As you probably know, modern apps often spy on users — at least to the extent of tracking their locations. If your privacy matters to you and you use an iOS device you can easily forbid applications to track your movement. But do you know that iOS has a bunch of special Apple services that track you as well?
You can find them here: Settings | Privacy | Location Services | System Services
Quite a list, isn’t it? By the way, unlike the apps you install, these services are always on. Therefore, you may want to thin out this lengthy list — because you value your privacy, or because you value your battery life, or both.
The good news is that the services can be easily adjusted. The bad news is that not all of them are explained at all in your iPhone or iPad settings — you cannot be sure what is safe to disable. In this post we are going to address this very problem and explain what is what.
Cell Network Search collects data about cell towers within range of your Apple device and monitors reception in your area to determine patterns of cell usage, tower congestion, and so forth. It’s not a necessary function, so you are free to disable it.
Compass calibration. The electronic compass shows you which direction you’re facing when you use maps and navigation apps. The calibration service uses location data to make compass more accurate, so don’t turn it off.
Find my iPhone: If one of your Apple devices goes missing, iCloud can help you figure out where it is with the help of this feature. You never know when you might need it.
However, you should keep in mind that anyone can use the iCloud website and Find my iPhone feature to locate, wipe, or lock your iOS device — if they happen to know your password. To prevent that, use a strong and reliable password for your Apple ID/iCloud account and enable two-factor authentication.
— Kaspersky Lab (@kaspersky) July 19, 2016
HomeKit is of use only to people who use smart home devices compatible with Apple’s HomeKit technology. If you don’t, turn this feature off.
Location-based alerts track when you enter or leave certain areas and provide you with corresponding notifications, such as “call your spouse when you are near grocery store” or “go to the meeting when you arrive at your office.” If you don’t use this feature, you can turn if off to reduce unwanted location tracking.
Location-Based iAds track your movements for advertising purposes. App developers can use this data to display targeted ads when people use certain app. If you want to opt out of location-based ads, you should choose to limit ad tracking on your device.
— Kaspersky Lab (@kaspersky) November 19, 2014
Motion calibration & distance is mainly used by health and fitness tracking apps. If you have no such apps, you can disable this feature.
Safari & Spotlight suggestions are based on the location information that Safari and Spotlight send to Apple when you submit a search query to the apps. The data is used to provide you with precise information based on your geographical location. If you rarely use Spotlight, you can turn this service off.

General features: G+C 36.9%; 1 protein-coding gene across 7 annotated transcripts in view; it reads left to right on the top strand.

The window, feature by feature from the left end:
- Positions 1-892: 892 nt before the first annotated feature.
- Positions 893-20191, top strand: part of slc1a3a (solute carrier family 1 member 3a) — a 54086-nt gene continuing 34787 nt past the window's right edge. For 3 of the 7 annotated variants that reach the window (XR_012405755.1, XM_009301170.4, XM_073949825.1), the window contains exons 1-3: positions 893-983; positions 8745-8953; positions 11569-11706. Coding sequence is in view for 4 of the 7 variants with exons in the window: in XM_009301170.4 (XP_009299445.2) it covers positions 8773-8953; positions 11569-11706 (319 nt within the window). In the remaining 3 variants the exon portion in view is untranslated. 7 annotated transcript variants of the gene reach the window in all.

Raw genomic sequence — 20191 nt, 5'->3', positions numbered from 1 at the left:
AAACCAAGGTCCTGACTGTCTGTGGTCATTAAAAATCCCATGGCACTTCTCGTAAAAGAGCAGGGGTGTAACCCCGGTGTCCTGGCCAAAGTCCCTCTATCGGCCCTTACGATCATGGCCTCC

Setting time zone automatically to keep your clock and calendar accurate is useful for frequent travelers. If you rarely leave your time zone, you can manually set it as needed in the device’s time settings and disable this feature.
— Kaspersky Lab (@kaspersky) May 16, 2016
Share my location, unless you use certain Apple’s apps to share your location with friends and family quite often, is one to turn off. Note that this switch doesn’t disable location sharing option for all applications; you’ll still be able to share your location in Hangouts and other apps.
Wi-Fi networking works just like Cell Network Search, sending data to Apple about Wi-Fi networks located within range of your iOS device. On the one hand, it helps Apple make location services more accurate. On the other hand, well, it helps the company track you even when you turn GPS off. Keep it or kill it — it’s up to you.
Frequent locations logs locations you visit most often to give you traffic predictions and other occasional notifications. The data is kept locally. If you use traffic updates and other info on the Today view of your Notification Center, keep this service turned on. If not, just disable it.
Diagnostics and usage: Apple collects anonymous information about you and how you use your device. If you don’t want to take part in endless Apple’s quest on improving their devices, you can turn this feature off without any consequences.
Popular Near Me: Your iOS device anonymously sends locations of where you have purchased or used apps to Apple. The company uses this data to offer you apps and other products and services popular in your region. If you value your privacy, you can turn this off.
Status Bar Icon, which is hidden in the very end of this settings list, forces an icon to appear in the Status Bar every time any of above mentioned services tracks your location. Turn this option — on and it will remind you to check the settings next time you see unexpected activity of location services.